In the latest episode of our podcast we speak with artists about adapting to life in lockdown, and a psychologist offers mental health tips about managing the stress of isolation.
Comedian Josh Earl in studio as he prepares to stream a ticketed episode of his weekly podcast. Photo credit: Bec Petraitis at Stupid Old Studios.
Artists across the country are adapting their creative practices as we work collectively to minimise the spread of COVID-19.
Whether pivoting from live performance to ticketed events online or drawing on previous experiences in order to adjust to lockdown, the latest episode of The ArtsHubbub explores the many ways artists have factored coronavirus restrictions into their day to day routines.
For Episode Four: Artists in COVID-19 Lockdown, the ArtsHub team has also adjusted to isolation, recording interviews via Skype and Zoom instead of face to face – so while the audio quality might not be perfect, the ideas we explore are more pertinent than ever.
Clinical psychologist Jane Miskovic-Wheatley has worked closely with the Arts Wellbeing Collective; she compares our current collective situation to being on the road, an experience many artists will be familiar with – while noting there are also important differences.
‘When you are on tour, you’re often not able to see your family and friends face to face and you are contacting via screens, you have to adjust your usual routines, you have to be kind of creative in the way that you find your exercise enjoyable activities. So there are some common elements – but the obvious differences are not traveling, not working, not continuing or creating in a way that you would prefer,’ Miskovic-Wheatley said.
This is making people feel ‘overwhelmed and uncertain, which I think is very understandable,’ she added.
One way to turn the current situation to our advantage is to make use of the free time we all now have, Miskovic-Wheatley continued.
‘One of the things that I do think we do have is time. And often we see time as something that we never have enough of. But once we get through the trauma experience, hopefully we see that our experience of time could be a gift,’ she said.
‘This could be a time where people could look at new skills or look at new creative practice, or look at re-education or learning – again, with that goal of building resilience.’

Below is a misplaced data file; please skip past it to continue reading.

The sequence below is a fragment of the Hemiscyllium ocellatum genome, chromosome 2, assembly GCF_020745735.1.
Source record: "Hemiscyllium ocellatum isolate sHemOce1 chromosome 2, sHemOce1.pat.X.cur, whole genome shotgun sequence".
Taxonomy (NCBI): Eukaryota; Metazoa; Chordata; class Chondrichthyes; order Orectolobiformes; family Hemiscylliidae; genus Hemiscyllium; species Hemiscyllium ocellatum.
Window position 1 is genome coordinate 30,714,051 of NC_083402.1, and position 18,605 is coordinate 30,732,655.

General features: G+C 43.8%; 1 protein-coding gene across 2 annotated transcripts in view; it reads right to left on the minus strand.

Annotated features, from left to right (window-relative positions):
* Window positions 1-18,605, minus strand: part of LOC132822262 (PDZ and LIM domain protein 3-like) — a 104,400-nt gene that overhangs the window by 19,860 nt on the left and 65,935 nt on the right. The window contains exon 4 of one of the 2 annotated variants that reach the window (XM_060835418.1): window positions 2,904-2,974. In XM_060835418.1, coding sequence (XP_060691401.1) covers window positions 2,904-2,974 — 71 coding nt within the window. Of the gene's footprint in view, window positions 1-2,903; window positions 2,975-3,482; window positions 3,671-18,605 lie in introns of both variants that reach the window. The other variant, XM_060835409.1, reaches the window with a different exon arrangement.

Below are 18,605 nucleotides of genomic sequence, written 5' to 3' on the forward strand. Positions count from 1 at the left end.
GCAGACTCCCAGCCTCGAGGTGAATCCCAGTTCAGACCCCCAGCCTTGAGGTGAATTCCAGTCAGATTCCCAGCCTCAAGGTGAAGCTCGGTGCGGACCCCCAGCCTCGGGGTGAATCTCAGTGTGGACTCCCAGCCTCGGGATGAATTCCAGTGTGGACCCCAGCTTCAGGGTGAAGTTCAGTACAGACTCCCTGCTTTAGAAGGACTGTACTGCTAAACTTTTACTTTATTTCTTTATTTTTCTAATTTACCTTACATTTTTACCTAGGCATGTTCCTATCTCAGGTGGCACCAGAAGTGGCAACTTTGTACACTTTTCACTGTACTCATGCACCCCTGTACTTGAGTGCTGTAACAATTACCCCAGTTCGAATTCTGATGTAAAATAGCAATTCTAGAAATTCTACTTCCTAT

'Once we get through the trauma experience, hopefully we see that our experience of time could be a gift.'
- Jane Miskovic-Wheatley
Although he misses live performance, comedian Josh Earl has adapted to COVID-19 by charging a modest amount for tickets to watch the live recording of his weekly podcast, Don't You Know Who I Am?
‘I’ve been doing the podcasts for four years now and … people know now that this is this is my only source of income. And so I’m like, “Well, I’m going to put up these special streamed episodes for $10”. You can watch them live as they’re streamed or you can watch them for 24 hours after the stream finishes, and then they disappear forever.’
In a way, it’s an attempt to capture something of the ephemerality of live performance, Earl explained.
‘You’ve only got a small window to see it, which is what I like about live stuff. It’s like you had to be in the room, or you missed it.’
CRYSTAL BALL GAZING
We also spoke with Seb Chan, the Chief Experience Officer at the Australian Centre for the Moving Image, about what the arts might look like after lockdown. He suspects we might see a lot more people telecommuting once the pandemic is over.
‘People will ask, “Why can I work from home more often? What is the office actually for?” And I think that’s a good thing … I don’t think that the workplace is necessarily going to go back to “everybody has to be in the building all of the time,” [that] sort of model, which I think is incredibly positive for more flexible working practices.’
Our final guest this month is writer Donna Ward, the author of She I Dare Not Name: A spinster's meditations on life, a memoir about being a single woman over 50.
Ward says that many of the experiences and emotions the world is currently grappling with, such as loneliness and isolation, are things she came to terms with several decades ago.
‘I think a lot of women in particular in their late 30s and 40s now will be experiencing that kind of rugged loneliness where you have hours on end – sometimes even days on end to yourself,’ Ward explained.
Her solution? Embrace the impossible.
‘Get yourself a task that you think is totally impossible for you to do. I decided back then in my 40’s to write a book and it’s taken me 20 years to get that book out. I’ve done some other things along the way. But that book saved my life, as art saves lots of people’s lives … I never thought that I could write a book; I just thought I need something that’s bigger than me to contain me, to hold me in this time.’
The ArtsHubbub episode four: Artists in COVID-19 Lockdown is available now via your favourite podcast platform.